OTTAWA — Executives at ProPharm Ltd., a pharmaceutical computer systems maker, got a surprise last year when their security consultant was found in the company’s boardroom well before a scheduled meeting.
The IBM consultant,
hired to provide security advice on a new virtual private network (VPN) the company had developed, walked through the front door of the company’s head office in Markham, Ont., slipped past the security guard and made his way to the boardroom completely unannounced.
George Edwards, the firm’s vice-president of retail systems, told the embarrassing story at a press briefing Wednesday, which underscored the findings of a new survey about lax executive attitudes on IT security issues from Ipsos-Reid.
“”You have CEOs out there thinking their (company’s) security is pretty good — (but) there’s loopholes everywhere,”” said Edwards. “”We thought we were pretty good, but we found 50 points where we could improve”” during a risk assessment process for the VPN.
Unfortunately, many CEOs at Canada’s mid-sized companies aren’t taking security threats seriously, according to the Ipsos-Reid survey. More than 40 per cent of the surveyed executives — who were from various mid-sized companies containing 100 to 500 employees — said that protecting their corporate data and computer networks from attack was only a moderate priority. Another 19 per cent said it wasn’t a priority at all. (Most of those interviewed came from the manufacturing and construction industries, though pharmaceutical, hospitality and utility companies were among those questioned.)
At the same time, the survey showed that 45 per cent of the 250 companies that took part had been hit with a computer virus in the past year. Twenty per cent noted an outside hacker had attacked them within that time frame, but a significant number of these CEOs — 40 per cent — said their companies didn’t have the tools to detect these hackers. Twenty-two per cent of the respondents reported computer equipment thefts, too.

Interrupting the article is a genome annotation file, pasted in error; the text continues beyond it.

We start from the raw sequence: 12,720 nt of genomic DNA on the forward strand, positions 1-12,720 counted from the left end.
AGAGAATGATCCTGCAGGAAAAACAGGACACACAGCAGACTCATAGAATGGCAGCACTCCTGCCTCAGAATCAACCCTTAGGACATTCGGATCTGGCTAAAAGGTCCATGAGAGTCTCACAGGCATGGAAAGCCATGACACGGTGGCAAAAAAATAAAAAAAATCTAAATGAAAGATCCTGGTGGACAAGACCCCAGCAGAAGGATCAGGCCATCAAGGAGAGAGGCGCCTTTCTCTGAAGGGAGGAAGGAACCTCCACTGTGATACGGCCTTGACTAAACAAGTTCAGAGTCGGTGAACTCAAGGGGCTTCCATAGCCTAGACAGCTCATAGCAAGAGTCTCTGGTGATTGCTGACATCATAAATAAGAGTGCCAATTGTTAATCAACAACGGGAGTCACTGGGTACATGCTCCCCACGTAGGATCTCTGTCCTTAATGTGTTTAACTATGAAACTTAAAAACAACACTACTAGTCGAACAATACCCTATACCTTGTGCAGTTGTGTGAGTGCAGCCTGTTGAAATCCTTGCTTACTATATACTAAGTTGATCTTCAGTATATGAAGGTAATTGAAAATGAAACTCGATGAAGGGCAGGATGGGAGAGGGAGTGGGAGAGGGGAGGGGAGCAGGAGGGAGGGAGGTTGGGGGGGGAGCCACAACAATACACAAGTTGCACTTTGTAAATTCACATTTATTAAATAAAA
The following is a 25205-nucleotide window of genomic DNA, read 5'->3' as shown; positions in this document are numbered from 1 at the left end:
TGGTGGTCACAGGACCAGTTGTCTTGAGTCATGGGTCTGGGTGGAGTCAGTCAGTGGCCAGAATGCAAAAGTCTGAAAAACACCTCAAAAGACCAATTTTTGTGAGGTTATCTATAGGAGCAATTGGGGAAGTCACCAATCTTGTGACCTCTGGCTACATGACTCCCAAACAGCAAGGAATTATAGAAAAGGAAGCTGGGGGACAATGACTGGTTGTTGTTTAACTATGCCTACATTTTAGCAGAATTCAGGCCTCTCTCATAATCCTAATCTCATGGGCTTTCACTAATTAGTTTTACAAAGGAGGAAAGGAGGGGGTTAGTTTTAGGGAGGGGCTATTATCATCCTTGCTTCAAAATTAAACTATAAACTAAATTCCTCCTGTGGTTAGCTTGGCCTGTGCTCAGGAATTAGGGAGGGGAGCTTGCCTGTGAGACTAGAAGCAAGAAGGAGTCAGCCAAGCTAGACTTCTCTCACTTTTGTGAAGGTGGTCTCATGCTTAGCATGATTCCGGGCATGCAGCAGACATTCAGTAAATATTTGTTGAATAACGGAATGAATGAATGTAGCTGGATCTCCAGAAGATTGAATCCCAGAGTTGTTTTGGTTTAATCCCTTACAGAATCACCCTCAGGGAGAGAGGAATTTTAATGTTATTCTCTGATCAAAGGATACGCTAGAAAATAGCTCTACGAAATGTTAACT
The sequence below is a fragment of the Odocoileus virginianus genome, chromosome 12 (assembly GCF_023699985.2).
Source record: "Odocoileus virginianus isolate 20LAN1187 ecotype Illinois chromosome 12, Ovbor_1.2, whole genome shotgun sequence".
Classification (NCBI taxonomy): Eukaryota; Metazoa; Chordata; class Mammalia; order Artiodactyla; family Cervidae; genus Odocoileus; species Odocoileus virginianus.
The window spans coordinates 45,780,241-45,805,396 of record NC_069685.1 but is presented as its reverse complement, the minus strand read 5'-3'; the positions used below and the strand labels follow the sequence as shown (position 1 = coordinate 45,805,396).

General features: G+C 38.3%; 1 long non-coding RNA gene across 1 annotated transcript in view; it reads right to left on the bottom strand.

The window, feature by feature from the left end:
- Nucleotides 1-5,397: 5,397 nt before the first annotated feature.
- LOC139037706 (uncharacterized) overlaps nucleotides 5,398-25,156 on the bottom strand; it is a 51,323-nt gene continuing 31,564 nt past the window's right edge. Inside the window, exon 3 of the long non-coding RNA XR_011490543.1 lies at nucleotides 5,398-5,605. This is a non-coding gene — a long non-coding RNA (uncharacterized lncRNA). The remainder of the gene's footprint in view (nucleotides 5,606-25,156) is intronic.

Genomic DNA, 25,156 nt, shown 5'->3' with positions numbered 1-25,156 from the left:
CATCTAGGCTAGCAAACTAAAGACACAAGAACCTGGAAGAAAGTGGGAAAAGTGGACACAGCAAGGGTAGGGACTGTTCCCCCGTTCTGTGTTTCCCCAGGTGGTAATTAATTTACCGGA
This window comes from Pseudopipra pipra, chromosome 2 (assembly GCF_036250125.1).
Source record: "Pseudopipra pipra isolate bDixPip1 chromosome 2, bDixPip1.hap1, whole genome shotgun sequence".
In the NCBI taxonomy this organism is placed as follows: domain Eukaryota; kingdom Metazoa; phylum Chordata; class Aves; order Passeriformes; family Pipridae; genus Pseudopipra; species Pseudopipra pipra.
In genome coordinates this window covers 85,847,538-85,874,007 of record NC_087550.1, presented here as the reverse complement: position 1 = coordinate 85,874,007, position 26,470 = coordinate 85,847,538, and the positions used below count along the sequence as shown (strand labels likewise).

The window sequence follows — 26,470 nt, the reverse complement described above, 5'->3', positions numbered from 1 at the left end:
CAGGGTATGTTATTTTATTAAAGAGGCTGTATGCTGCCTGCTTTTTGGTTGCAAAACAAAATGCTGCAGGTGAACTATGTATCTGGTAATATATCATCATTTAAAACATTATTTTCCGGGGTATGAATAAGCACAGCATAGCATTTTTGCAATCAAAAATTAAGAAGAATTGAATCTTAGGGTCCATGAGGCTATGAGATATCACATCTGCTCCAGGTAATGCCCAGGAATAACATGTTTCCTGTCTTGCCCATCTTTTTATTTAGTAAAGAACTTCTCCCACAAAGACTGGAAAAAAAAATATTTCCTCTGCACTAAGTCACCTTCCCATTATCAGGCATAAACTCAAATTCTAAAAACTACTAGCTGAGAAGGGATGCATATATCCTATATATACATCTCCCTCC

“”CEOs are not sold that IT systems in Canada are secure, nor are they convinced that their own systems are overly secure or effective,”” concluded David Saffran of Ipsos-Reid.
He explained upper management at many companies don’t treat security as a top business priority, placing it as a secondary issue behind hiring/retaining staff and reducing overall expenses.
But Sgt. Charles Richer, team leader of the Royal Canadian Mounted Police’s Technological Crime Unit, presented evidence that CEOs should start losing sleep over computer crime. His department has seen a 65 per cent increase in the case file load between 2000 and 2001, and it’s more than tripled since 1997.
“”Directed denial-of-service attacks are alive and well,”” he adds. “”I personally investigated one case where the victim lost more than $100,000 a day.””
He noted that his unit has investigated internal data theft, only to discover that the company involved hadn’t even set up a password system to protect sensitive information.
“”Consistent with the survey’s findings, (we’ve found) companies aren’t putting an emphasis on security that they should,”” says Sgt. Richer.
He notes that companies can do a lot to improve overall security among businesses just by reporting a crime whenever it occurs. While many companies don’t want to do to see information about the breach go public, he says it’s important so that effect deterrents are set up in case law.
“”It’s a win-win situation”” if companies press charges, he said in a post-conference interview. “”If we start getting good sentences, it’s going to serve as a deterrent. If (companies) don’t report incidents, then hackers or attackers will go on with what they’re doing, and there’s never any results at the end that can be used against these people as a deterrent.””